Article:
In 2020, we can connect with friends and family online, run a business online, put on concerts and award shows online, and even conduct official government business like filing taxes and renewing driver's licenses online. It makes sense, then, that many Americans would prefer to vote in national elections through an app on their phones—I mean, if it's good enough for The Masked Singer, it should be good enough for the federal government, right?
Unfortunately, online voting is still not an option for the vast majority of U.S. voters. At this point, the convenience factor is still far outweighed by security risks, especially as it becomes increasingly clear how readily nations like Russia and Iran will jump at the chance to interfere in American elections. So, for the 2020 presidential election, at least, you'll need to follow traditional protocols of voting either in-person or by mail (and sooner rather than later, with Election Day less than two weeks away).
In the meantime, here's everything you need to know about online voting, from who currently gets to do it to the risks involved.
Who can vote online?
For the most part, only those Americans covered by the Uniformed and Overseas Citizens Absentee Voting Act are allowed to vote online. UOCAVA ensures that all active members of the military, Merchant Marine, U.S. Public Health Service, and National Oceanic and Atmospheric Administration and their families, as well as U.S. citizens living abroad, are given the opportunity to participate in elections easily and in a timely manner.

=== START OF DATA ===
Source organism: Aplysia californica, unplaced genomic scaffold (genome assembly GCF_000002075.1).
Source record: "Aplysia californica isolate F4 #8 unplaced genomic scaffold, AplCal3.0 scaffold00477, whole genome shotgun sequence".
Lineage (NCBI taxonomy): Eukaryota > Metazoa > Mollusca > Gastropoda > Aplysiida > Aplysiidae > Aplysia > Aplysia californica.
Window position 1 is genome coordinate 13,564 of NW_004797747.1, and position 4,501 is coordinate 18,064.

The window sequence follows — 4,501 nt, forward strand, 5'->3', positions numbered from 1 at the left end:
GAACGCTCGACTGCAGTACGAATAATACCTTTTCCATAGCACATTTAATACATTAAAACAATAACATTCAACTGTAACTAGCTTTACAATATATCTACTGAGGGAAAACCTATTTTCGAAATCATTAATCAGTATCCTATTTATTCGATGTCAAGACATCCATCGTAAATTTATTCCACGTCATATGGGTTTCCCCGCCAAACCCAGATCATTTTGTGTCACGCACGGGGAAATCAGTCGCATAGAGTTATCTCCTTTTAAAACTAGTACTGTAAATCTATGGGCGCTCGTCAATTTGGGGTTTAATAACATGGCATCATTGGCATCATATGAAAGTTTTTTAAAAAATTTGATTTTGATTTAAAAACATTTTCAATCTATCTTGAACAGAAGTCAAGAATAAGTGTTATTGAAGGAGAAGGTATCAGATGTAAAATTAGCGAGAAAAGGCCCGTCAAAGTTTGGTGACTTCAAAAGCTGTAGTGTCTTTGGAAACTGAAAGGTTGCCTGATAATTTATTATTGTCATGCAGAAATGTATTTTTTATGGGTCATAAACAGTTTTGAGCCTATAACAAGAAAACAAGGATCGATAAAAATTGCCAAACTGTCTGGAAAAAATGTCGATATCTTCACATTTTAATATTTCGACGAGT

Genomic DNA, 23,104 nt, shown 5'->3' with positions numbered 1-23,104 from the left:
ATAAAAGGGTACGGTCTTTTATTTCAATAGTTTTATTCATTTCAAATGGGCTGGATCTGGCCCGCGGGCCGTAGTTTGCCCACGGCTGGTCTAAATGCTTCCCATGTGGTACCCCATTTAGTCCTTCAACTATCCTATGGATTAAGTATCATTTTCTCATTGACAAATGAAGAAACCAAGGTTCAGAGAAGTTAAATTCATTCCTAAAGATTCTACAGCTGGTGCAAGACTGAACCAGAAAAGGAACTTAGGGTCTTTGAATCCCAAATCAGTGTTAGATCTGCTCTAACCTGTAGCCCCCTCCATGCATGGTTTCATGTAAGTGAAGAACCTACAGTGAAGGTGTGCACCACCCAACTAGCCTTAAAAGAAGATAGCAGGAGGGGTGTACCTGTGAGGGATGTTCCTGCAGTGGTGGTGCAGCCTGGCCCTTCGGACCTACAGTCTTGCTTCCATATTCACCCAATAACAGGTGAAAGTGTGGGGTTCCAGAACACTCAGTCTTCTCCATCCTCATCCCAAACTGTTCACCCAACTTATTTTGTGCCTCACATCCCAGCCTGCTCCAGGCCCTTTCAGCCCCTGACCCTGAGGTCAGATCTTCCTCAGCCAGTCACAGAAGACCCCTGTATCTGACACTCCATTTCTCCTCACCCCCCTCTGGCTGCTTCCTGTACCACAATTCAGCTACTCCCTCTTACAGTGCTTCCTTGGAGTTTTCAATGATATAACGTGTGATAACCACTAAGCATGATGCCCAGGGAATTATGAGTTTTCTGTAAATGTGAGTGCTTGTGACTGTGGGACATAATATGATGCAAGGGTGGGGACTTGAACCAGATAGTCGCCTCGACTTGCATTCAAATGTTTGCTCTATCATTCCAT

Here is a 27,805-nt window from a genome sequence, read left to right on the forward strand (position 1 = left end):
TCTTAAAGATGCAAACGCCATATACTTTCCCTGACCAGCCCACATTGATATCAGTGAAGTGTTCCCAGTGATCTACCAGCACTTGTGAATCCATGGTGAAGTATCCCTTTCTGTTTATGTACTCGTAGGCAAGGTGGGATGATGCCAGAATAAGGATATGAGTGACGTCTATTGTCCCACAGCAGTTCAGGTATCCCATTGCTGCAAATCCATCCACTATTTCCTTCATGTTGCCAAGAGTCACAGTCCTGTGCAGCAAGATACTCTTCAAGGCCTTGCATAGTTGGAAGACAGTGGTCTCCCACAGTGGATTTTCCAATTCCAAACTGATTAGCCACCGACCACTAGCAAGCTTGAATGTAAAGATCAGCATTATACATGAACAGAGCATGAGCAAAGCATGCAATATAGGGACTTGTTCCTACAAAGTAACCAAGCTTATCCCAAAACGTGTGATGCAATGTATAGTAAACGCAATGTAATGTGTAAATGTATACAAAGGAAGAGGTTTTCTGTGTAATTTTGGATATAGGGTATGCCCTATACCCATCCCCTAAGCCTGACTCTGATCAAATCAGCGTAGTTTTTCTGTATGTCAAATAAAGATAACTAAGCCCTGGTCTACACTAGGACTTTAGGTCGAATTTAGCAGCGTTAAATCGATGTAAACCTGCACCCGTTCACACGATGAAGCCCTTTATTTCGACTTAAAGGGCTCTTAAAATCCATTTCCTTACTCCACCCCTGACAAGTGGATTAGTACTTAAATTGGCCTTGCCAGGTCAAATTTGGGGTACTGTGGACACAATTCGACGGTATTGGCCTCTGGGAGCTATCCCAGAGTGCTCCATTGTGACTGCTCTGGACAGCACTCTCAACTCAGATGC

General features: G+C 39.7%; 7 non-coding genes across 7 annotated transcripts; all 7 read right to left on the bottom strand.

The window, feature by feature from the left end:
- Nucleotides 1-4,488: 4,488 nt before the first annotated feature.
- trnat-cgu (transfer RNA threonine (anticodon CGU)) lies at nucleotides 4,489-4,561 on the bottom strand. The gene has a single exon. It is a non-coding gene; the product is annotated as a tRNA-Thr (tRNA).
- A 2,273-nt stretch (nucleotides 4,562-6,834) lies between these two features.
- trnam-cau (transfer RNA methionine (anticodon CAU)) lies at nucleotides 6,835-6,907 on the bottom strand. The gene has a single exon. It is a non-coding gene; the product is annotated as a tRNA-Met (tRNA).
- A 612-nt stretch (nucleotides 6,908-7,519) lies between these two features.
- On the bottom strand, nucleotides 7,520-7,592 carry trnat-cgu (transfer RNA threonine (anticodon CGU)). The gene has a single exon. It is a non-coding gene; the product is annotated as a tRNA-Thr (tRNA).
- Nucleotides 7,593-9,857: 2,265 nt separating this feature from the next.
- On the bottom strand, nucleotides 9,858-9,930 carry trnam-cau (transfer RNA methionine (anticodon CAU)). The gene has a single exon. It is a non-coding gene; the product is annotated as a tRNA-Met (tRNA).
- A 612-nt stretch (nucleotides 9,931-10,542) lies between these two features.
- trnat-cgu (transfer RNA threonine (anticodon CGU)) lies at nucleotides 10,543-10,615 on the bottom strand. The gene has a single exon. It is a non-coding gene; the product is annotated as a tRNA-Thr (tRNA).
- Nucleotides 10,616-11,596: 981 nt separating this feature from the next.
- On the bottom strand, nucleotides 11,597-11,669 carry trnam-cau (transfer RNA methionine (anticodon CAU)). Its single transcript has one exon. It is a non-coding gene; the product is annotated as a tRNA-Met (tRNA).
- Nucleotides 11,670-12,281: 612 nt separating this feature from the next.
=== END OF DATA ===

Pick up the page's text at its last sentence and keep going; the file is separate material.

In many cases, this means they get to do so through an online portal or app, or via email or fax, since many of those covered by the law don't have access to reliable postal services. So far, four states have implemented an online portal for returning ballots, and only one, West Virginia, has a voting app. Additionally, Utah County, Utah, is allowing for the use of a similar voting app in the 2020 election.
Just a handful of states also allow voters not covered by UOCAVA to vote online in some capacity, according to the National Conference of State Legislatures. In Hawaii, absentee voters who have not received their ballots by mail within five days of the election can email their ballots; in Idaho, residents directly affected by an officially declared national or local emergency can vote via email or fax; in Louisiana, disabled voters can vote by fax, and in Utah, they can do so by email or fax.
Have any states tried to make online voting more widespread?
The closest we've gotten to allowing anyone regardless of disability status or UOCAVA eligibility to vote online was a plan proposed in 2019 to allow caucuses in Iowa and Nevada to occur remotely the following year. The virtual caucuses hoped to improve voter turnout and make the election process more accessible to many voters.
Before the new technology could be implemented, however, the Democratic National Committee recommended that the plan be scrapped. In an Aug. 2019 statement, per NPR, DNC leadership said, "There is no tele-caucus system available that meets our standard of security and reliability given the scale needed for the Iowa and Nevada caucuses and the current cybersecurity climate."